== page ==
December 2006, Volume 36 Number 12 , p 30 - 30
MANY HOSPITALS WERE preparing to implement bar-code patient-identification systems by January 2007, anticipating the Joint Commission on Accreditation of Healthcare Organizations (JCAHO) requiring it for accreditation. But JCAHO relaxed its stance on this requirement, in part because many other industries are choosing a newer technology over bar coding—radio frequency identification (RFID) tags. First used in World War II to prevent American and British warplanes from shooting at each other, RFID tags are commonly used today by retail stores to prevent theft. (Think of the plastic devices attached to clothing that salespeople remove with a special tool.)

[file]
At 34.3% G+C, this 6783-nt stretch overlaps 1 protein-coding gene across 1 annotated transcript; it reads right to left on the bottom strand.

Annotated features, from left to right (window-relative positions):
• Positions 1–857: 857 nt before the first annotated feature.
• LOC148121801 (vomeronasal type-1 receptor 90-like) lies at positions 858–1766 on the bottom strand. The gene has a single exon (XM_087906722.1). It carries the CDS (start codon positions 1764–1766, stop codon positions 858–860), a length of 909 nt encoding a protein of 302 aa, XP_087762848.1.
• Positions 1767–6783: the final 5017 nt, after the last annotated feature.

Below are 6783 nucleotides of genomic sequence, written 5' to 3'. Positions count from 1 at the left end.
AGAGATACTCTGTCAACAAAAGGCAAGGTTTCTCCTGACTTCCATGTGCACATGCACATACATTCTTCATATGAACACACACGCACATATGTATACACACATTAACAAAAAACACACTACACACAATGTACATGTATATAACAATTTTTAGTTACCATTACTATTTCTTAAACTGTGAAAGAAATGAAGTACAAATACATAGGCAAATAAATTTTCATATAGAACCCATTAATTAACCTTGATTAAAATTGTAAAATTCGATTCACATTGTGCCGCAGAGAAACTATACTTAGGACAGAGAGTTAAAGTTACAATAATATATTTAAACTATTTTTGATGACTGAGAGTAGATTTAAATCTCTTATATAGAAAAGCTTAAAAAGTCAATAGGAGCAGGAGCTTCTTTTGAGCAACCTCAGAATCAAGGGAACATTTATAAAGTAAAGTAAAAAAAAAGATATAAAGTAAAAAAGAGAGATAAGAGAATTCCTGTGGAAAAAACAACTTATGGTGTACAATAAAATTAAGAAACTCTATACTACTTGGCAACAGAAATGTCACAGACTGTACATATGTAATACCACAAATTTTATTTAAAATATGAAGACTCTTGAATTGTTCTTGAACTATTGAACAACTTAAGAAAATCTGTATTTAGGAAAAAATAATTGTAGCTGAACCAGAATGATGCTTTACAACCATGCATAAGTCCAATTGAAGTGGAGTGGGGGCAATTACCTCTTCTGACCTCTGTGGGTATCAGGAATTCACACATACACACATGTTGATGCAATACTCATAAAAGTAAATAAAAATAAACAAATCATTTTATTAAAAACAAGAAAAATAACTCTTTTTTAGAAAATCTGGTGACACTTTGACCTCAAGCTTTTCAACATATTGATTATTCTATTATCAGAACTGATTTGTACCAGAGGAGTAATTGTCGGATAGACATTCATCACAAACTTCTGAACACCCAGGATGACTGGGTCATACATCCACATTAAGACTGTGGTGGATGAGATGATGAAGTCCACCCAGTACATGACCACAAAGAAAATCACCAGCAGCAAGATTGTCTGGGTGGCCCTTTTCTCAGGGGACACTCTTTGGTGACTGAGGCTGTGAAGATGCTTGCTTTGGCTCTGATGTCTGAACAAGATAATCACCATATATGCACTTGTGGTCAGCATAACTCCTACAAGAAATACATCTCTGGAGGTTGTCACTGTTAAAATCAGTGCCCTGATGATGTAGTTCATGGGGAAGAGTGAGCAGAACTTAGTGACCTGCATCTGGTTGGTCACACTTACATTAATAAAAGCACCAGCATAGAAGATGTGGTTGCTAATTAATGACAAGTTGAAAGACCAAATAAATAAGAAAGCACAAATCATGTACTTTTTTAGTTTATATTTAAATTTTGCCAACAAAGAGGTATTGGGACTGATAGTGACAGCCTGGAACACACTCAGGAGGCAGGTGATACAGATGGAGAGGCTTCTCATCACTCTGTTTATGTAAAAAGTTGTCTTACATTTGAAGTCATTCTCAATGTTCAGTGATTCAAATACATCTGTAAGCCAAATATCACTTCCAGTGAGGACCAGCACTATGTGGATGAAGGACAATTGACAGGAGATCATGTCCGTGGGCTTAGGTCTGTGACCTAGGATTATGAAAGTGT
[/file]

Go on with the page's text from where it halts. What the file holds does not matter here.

Compared with bar-code systems used in health care settings, RFID tags contain more embedded data, are more durable, and have a wider field of readability with a scanner. Several tags can be read at a time, and they can be read through clothing and bed coverings. Some RFID tags are reprogrammable, so they're ...